Adaptation is a physiological or behavioural change that makes an organism better suited to its environment, and more likely to survive and reproduce. Because adaptations usually occur due to a change (or mutation) in a gene, species with a more varied set of genes to begin with, are likely to have a better basis for adaptation.
Professor Ary Hoffmann from the Centre for Environmental Stress and Adaptation Research (CESAR), Bio21 Institute, University of Melbourne says the new findings suggest specialist species have a fundamental evolutionary limit, and will be unable to respond to future climate changes.
The work was conducted by a team of Melbourne and Monash University researchers from CESAR, and will be published in the journal Science this week.
"Just as variety is the spice of life, the more varied a species' genetic make-up, the better arsenal it has to respond to change," says Professor Hoffmann.
Habitat specialists make up most of our earth's biodiversity, suggesting that this inability to adapt will affect many species including groups of insects, and potentially other groups including mammals and fish.
"This work is important because establishing the genetics linked to species distributions will be useful in assessing and predicting the evolutionary potential of species particularly under climate change. This may in turn assist in conservation efforts and identifying vulnerable groups."
The team used various species of the vinegar fly (Drosophila) as a model, examining different species that lived in tropical and more widely distributed environments. They revealed that the flies living in tropical conditions possessed a narrower set of genes for traits such as tolerance to drying (desiccation) and cold resistance, effectively preventing adaptation.
Although it is well-documented that species distributions become narrower towards the tropics, it was previously thought that all traits are highly variable. Instead the new study has found that a species' range is closely linked to its genetic variation for key traits.
"In essence, we now have a genetic explanation for why species are restricted."For more information, pictures of vinegar fly species available:
Nerissa Hannink | EurekAlert!
Brought to light – chromobodies reveal changes in endogenous protein concentration in living cells
21.09.2018 | NMI Naturwissenschaftliches und Medizinisches Institut an der Universität Tübingen
A one-way street for salt
21.09.2018 | Julius-Maximilians-Universität Würzburg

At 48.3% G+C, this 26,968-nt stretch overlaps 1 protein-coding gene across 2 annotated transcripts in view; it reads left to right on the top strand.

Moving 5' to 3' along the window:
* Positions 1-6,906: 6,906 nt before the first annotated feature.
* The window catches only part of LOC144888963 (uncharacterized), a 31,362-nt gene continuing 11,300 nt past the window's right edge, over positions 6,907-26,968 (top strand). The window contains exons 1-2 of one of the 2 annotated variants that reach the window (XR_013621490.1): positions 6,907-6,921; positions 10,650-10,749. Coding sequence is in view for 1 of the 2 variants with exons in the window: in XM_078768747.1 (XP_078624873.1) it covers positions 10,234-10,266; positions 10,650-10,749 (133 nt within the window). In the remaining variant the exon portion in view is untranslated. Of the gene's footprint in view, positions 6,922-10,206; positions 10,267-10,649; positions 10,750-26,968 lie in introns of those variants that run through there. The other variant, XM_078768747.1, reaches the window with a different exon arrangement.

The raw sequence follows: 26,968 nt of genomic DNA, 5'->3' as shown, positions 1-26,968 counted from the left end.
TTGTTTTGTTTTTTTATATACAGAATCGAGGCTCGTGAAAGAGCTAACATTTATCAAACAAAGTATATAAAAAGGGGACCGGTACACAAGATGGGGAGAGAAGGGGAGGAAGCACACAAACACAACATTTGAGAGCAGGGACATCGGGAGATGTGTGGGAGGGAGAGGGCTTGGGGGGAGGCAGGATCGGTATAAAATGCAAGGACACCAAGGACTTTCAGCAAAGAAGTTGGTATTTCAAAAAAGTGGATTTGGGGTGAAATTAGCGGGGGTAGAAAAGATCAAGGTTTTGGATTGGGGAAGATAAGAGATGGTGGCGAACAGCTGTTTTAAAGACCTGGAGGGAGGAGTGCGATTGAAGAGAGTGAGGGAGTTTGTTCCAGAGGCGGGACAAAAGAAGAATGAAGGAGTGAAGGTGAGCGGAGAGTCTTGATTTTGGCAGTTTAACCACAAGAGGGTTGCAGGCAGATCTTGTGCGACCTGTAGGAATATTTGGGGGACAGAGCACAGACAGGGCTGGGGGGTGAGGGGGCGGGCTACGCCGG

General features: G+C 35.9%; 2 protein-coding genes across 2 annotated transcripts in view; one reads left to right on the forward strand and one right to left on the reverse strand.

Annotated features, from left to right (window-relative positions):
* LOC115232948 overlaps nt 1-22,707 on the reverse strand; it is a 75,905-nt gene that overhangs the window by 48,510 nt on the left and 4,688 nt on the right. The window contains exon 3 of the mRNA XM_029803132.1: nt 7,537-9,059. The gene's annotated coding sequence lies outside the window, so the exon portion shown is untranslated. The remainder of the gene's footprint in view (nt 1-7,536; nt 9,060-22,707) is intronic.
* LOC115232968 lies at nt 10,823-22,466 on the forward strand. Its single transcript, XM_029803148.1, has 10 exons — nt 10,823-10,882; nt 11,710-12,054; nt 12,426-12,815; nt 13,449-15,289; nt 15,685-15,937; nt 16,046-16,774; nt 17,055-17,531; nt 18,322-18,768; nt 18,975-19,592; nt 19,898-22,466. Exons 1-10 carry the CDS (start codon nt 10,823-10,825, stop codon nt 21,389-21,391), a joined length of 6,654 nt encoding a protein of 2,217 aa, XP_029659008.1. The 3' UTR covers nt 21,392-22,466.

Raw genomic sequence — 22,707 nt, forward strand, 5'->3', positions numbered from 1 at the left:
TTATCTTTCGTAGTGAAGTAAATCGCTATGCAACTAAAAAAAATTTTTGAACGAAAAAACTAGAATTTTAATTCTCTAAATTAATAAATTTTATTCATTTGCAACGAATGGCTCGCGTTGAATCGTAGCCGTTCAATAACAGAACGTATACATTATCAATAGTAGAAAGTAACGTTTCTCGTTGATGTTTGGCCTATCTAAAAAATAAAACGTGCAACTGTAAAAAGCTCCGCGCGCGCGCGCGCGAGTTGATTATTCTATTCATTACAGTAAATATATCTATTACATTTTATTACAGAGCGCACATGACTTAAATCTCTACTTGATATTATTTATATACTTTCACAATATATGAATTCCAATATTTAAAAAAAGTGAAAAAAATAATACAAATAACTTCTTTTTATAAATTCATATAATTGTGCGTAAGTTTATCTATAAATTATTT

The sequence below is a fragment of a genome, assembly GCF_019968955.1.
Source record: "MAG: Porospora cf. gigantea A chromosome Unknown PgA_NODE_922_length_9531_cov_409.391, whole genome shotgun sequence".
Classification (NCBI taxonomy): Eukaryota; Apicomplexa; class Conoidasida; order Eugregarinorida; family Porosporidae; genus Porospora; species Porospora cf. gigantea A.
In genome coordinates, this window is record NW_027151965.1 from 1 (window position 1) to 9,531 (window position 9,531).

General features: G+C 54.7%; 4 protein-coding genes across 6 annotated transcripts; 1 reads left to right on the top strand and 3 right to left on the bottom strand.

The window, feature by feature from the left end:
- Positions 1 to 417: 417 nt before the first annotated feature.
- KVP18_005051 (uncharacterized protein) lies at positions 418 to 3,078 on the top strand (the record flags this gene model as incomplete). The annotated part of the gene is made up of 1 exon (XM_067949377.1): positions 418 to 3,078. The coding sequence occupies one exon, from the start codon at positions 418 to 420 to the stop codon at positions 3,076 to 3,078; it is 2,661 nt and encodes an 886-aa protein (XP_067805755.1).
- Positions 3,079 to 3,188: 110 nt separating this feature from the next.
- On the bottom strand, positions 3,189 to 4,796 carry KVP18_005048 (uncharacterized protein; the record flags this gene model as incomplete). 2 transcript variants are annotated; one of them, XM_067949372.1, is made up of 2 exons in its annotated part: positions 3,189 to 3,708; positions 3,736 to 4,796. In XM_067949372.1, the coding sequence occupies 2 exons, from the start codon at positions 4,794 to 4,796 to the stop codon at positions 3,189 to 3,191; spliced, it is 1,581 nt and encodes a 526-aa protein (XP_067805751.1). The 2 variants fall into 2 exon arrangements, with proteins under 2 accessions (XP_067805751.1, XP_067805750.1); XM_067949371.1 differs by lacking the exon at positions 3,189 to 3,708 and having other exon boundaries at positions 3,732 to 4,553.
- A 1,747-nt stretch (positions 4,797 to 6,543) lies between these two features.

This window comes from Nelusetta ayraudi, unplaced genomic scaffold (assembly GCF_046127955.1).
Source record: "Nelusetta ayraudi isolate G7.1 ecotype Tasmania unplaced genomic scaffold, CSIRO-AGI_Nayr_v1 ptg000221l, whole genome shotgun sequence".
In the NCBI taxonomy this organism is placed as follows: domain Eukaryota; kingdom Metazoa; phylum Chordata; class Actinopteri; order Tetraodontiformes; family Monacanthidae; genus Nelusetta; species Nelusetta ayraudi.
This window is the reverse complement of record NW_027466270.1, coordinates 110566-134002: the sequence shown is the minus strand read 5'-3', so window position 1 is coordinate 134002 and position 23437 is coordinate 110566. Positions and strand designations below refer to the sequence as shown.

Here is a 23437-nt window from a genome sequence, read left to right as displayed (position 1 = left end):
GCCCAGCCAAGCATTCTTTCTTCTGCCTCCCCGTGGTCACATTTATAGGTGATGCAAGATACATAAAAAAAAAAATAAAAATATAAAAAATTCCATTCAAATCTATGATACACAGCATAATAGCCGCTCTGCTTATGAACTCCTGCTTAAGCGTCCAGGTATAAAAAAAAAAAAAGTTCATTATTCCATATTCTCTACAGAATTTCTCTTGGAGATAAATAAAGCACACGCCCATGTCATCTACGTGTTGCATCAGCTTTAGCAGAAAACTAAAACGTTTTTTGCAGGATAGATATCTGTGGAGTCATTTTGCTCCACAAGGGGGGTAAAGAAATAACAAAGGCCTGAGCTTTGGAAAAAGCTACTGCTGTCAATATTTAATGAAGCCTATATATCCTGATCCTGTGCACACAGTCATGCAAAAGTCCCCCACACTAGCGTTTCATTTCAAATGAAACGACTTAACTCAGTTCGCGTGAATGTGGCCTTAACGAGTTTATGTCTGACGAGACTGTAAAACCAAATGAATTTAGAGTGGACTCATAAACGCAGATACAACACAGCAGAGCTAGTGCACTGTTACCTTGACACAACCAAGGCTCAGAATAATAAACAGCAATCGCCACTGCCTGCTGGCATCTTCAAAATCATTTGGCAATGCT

The building blocks of matter in our universe were formed in the first 10 microseconds of its existence, according to the currently accepted scientific picture. After the Big Bang about 13.7 billion years ago, matter consisted mainly of quarks and gluons, two types of elementary particles whose interactions are governed by quantum chromodynamics (QCD), the theory of strong interaction. In the early universe, these particles moved (nearly) freely in a quark-gluon plasma.
This is a joint press release of University Muenster and Heidelberg as well as the GSI Helmholtzzentrum für Schwerionenforschung in Darmstadt.
Then, in a phase transition, they combined and formed hadrons, among them the building blocks of atomic nuclei, protons and neutrons. In the current issue of...
Thin-film solar cells made of crystalline silicon are inexpensive and achieve efficiencies of a good 14 percent. However, they could do even better if their shiny surfaces reflected less light. A team led by Prof. Christiane Becker from the Helmholtz-Zentrum Berlin (HZB) has now patented a sophisticated new solution to this problem.
"It is not enough simply to bring more light into the cell," says Christiane Becker. Such surface structures can even ultimately reduce the efficiency by...
A study in the journal Bulletin of Marine Science describes a new, blood-red species of octocoral found in Panama. The species in the genus Thesea was discovered in the threatened low-light reef environment on Hannibal Bank, 60 kilometers off mainland Pacific Panama, by researchers at the Smithsonian Tropical Research Institute in Panama (STRI) and the Centro de Investigación en Ciencias del Mar y Limnología (CIMAR) at the University of Costa Rica.
Scientists established the new species, Thesea dalioi, by comparing its physical traits, such as branch thickness and the bright red colony color, with the...
Scientists have succeeded in observing the first long-distance transfer of information in a magnetic group of materials known as antiferromagnets.
An international team of researchers has mapped Nemo's genome, providing the research community with an invaluable resource to decode the response of fish to...
21.09.2018 | Event News
03.09.2018 | Event News
27.08.2018 | Event News
24.09.2018 | Physics and Astronomy
24.09.2018 | Information Technology
21.09.2018 | Physics and Astronomy